Children's Monitor Online
A Public Policy Update from the Child Welfare League of America

   
   
Vol. 24, Issue 20: 6/20/2011   
Headlines

Debt Ceiling Negotiations Intensify

Medicaid Not Off the Table Just Yet

Upcoming Audio Conference with Chairman Paul Ryan

Three Panels Discuss IV-B Reauthorization

Key Upcoming Dates



Debt Ceiling Negotiations Intensify

This week negotiations on increasing the federal debt limit intensified as Vice President Joseph Biden oversaw three separate sessions seeking compromise. The negotiations include proposals for major reductions in federal spending and changes to the Medicaid program, both of which would have serious consequences for child welfare programs. These meetings signify a turn in the negotiations and signaled there might be significant progress. It remains to be seen what decisions are being made as to spending reductions and programmatic changes. Itís not clear yet when negotiations might wrap up.

Meanwhile the House Judiciary Committee passed legislation (H.J. Res. 1) last Wednesday for a constitutional amendment for a balanced budget. House leaders are pushing for a balanced budget requirement to be included in any agreement on raising the debt ceiling. This bill requires the federal budget to be balanced every year. It sets a limit on expenditures to 18% of gross domestic product, down from the current level of 24%, and it would set strict conditions to enact tax increases. The Senate has not taken up this or any similar bill yet.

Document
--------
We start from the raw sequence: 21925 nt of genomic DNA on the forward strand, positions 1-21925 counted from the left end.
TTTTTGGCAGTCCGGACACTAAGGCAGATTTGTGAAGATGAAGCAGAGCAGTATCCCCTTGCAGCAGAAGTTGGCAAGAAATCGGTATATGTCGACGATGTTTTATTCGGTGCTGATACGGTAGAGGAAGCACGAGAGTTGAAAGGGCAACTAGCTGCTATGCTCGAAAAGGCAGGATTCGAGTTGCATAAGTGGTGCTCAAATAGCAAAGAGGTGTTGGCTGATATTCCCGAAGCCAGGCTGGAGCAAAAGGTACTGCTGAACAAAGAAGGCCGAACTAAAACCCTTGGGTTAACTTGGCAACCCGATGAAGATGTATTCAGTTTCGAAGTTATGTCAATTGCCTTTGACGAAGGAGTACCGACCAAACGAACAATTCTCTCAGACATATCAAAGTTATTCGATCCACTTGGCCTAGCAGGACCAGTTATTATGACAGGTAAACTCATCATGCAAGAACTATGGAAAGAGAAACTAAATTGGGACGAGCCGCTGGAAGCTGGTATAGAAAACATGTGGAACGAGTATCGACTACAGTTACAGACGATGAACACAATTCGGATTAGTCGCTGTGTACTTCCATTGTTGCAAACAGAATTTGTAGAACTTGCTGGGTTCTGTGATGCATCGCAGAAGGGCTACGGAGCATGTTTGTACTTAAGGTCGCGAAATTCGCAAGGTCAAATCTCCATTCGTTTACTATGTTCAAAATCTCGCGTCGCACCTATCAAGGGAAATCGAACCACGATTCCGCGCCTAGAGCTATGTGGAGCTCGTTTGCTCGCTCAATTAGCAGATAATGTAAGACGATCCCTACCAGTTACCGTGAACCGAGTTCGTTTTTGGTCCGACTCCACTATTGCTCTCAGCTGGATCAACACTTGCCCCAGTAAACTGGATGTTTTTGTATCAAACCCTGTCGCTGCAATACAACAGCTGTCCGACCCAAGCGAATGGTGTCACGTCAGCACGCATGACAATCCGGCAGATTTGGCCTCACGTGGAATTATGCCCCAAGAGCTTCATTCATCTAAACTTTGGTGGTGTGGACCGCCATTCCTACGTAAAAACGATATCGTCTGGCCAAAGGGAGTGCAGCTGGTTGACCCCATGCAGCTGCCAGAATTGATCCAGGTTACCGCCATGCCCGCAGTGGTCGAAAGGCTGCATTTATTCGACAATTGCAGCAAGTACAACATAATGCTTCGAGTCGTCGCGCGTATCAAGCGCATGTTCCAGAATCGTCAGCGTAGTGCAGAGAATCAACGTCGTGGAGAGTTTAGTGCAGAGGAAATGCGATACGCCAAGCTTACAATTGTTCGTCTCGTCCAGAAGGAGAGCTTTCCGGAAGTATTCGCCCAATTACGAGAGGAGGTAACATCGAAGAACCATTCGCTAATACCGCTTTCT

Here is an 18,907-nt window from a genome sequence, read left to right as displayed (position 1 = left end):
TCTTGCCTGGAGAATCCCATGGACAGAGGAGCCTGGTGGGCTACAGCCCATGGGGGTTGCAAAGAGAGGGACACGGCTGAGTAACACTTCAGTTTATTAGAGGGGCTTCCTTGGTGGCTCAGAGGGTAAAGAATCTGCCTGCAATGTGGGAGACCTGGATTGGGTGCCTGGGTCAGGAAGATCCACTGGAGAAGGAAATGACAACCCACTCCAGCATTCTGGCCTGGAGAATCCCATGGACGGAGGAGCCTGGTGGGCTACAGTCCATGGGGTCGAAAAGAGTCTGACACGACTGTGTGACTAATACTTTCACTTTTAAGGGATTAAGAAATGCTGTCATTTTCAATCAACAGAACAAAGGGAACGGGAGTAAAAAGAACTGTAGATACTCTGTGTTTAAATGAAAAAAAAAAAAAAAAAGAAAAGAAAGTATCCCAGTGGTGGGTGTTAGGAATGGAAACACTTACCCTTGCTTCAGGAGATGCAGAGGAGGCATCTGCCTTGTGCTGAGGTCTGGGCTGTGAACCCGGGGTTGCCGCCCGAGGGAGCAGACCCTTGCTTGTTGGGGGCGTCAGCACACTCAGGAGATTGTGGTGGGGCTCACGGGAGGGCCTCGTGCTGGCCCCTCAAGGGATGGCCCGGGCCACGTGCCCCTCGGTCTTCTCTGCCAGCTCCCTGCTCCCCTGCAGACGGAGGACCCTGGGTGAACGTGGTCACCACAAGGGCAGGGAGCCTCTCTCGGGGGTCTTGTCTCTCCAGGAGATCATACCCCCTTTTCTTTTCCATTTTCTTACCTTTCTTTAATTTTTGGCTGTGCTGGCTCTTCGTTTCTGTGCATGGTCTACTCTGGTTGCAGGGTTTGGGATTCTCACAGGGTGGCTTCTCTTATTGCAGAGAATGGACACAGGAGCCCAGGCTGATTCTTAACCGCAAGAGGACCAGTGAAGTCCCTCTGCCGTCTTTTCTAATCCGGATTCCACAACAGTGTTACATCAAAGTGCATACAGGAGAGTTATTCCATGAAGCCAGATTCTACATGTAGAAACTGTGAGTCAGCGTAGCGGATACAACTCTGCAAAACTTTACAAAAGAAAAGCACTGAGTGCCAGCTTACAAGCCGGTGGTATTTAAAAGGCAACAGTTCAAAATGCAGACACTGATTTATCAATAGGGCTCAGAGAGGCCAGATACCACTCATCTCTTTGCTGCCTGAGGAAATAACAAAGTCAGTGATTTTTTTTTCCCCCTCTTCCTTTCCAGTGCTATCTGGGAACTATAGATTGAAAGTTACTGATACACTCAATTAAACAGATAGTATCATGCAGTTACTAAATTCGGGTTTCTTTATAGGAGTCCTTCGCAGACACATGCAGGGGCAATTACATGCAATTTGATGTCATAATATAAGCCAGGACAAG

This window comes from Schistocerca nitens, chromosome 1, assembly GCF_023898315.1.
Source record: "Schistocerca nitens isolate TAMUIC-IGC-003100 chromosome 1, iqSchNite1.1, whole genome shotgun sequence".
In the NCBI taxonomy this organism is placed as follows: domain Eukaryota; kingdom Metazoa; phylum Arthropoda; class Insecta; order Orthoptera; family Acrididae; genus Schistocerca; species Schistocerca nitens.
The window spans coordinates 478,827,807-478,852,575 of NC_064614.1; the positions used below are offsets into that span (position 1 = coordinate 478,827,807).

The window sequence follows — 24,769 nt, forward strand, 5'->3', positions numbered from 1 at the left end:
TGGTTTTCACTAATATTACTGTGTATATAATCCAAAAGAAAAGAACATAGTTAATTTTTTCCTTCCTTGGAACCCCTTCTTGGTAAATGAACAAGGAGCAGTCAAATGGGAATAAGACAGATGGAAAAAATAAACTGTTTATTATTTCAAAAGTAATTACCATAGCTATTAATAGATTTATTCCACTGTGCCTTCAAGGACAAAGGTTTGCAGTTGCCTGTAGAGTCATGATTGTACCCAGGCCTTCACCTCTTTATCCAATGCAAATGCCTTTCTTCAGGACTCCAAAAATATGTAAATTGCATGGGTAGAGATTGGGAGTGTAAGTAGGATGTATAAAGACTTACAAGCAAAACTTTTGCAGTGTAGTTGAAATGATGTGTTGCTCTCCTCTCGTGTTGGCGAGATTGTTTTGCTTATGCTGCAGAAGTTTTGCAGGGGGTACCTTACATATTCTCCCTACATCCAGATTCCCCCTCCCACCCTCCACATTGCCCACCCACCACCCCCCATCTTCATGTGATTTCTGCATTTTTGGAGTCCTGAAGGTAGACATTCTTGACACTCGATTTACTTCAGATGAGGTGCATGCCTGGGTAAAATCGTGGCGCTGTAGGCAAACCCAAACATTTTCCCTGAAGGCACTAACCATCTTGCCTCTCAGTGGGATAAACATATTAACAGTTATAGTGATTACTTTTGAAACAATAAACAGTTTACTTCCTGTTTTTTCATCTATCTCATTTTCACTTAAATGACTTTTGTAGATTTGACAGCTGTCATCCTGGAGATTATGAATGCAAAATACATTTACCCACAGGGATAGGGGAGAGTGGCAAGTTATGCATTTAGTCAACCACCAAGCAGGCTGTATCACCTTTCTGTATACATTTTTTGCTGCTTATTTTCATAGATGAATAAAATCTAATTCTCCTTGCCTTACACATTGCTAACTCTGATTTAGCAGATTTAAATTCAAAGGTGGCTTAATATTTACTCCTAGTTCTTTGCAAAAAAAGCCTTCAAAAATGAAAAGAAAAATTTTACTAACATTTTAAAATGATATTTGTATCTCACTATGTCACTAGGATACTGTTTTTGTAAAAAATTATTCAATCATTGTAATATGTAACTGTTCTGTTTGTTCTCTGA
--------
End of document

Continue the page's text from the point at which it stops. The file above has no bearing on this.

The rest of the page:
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Medicaid Not Off the Table Just Yet

While talks of turning Medicaid into a block grant have slowed dramatically, the fact remains that there will be some level of Medicaid cuts that states and beneficiaries will have to face. The extent of the cuts varies from plan to plan, but nearly all of the major budget proposals (aside from the one put forth by the House Progressive Caucus) include cuts of some sort to this and other entitlement programs. As Congress and the Administration continue to look for ways to reduce the federal deficit, Medicaid remains one of the biggest targets. In particular, as the budget negotiations continue at the federal level, states will have to start considering what these cuts will mean for their service providers and their beneficiaries.

As states prepare to see a decrease in the federal share of Medicaid, we are likely to see an increase in Medicaid waiver requests as states seek some form of fiscal relief (keep in mind that the enhanced FMAP, or Federal Medicaid Assistance Percentage, will phase out at the end of this month). While waivers allow states greater flexibility to best meet the needs of their constituents, some states use waivers to avoid covering costly enrollees. One thing is for certain: the Medicaid beneficiaries that constitute the majority of the expenditures (including children in the child welfare system and others with disabilities) will continue to depend on Medicaid at an alarming rate. For many of these individuals, Medicaid is their sole safety net.